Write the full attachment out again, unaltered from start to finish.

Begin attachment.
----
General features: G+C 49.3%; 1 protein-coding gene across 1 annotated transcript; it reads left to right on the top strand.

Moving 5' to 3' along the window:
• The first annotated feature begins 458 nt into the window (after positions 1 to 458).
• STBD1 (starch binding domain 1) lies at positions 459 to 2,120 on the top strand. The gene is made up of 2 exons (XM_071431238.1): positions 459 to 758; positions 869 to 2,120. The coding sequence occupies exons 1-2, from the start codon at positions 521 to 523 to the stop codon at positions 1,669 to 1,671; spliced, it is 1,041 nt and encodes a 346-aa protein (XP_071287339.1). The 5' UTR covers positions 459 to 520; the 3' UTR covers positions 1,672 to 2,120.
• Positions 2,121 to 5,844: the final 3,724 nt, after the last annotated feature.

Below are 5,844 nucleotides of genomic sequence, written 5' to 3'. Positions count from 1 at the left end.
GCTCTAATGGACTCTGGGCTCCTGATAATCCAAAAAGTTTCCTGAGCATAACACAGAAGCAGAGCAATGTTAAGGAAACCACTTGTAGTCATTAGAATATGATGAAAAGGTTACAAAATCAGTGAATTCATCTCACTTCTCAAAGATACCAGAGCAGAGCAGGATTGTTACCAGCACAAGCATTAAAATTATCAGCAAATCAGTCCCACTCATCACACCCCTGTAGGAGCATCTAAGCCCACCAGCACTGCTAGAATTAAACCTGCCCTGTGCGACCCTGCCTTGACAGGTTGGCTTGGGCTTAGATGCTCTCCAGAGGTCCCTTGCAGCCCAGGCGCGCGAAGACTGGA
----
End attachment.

General features: G+C 49.3%; 1 protein-coding gene across 1 annotated transcript; it reads left to right on the top strand.

Moving 5' to 3' along the window:
• The first annotated feature begins 458 nt into the window (after positions 1 to 458).
• STBD1 (starch binding domain 1) lies at positions 459 to 2,120 on the top strand. The gene is made up of 2 exons (XM_071431238.1): positions 459 to 758; positions 869 to 2,120. The coding sequence occupies exons 1-2, from the start codon at positions 521 to 523 to the stop codon at positions 1,669 to 1,671; spliced, it is 1,041 nt and encodes a 346-aa protein (XP_071287339.1). The 5' UTR covers positions 459 to 520; the 3' UTR covers positions 1,672 to 2,120.
• Positions 2,121 to 5,844: the final 3,724 nt, after the last annotated feature.

Below are 5,844 nucleotides of genomic sequence, written 5' to 3'. Positions count from 1 at the left end.
GCTCTAATGGACTCTGGGCTCCTGATAATCCAAAAAGTTTCCTGAGCATAACACAGAAGCAGAGCAATGTTAAGGAAACCACTTGTAGTCATTAGAATATGATGAAAAGGTTACAAAATCAGTGAATTCATCTCACTTCTCAAAGATACCAGAGCAGAGCAGGATTGTTACCAGCACAAGCATTAAAATTATCAGCAAATCAGTCCCACTCATCACACCCCTGTAGGAGCATCTAAGCCCACCAGCACTGCTAGAATTAAACCTGCCCTGTGCGACCCTGCCTTGACAGGTTGGCTTGGGCTTAGATGCTCTCCAGAGGTCCCTTGCAGCCCAGGCGCGCGAAGACTGGA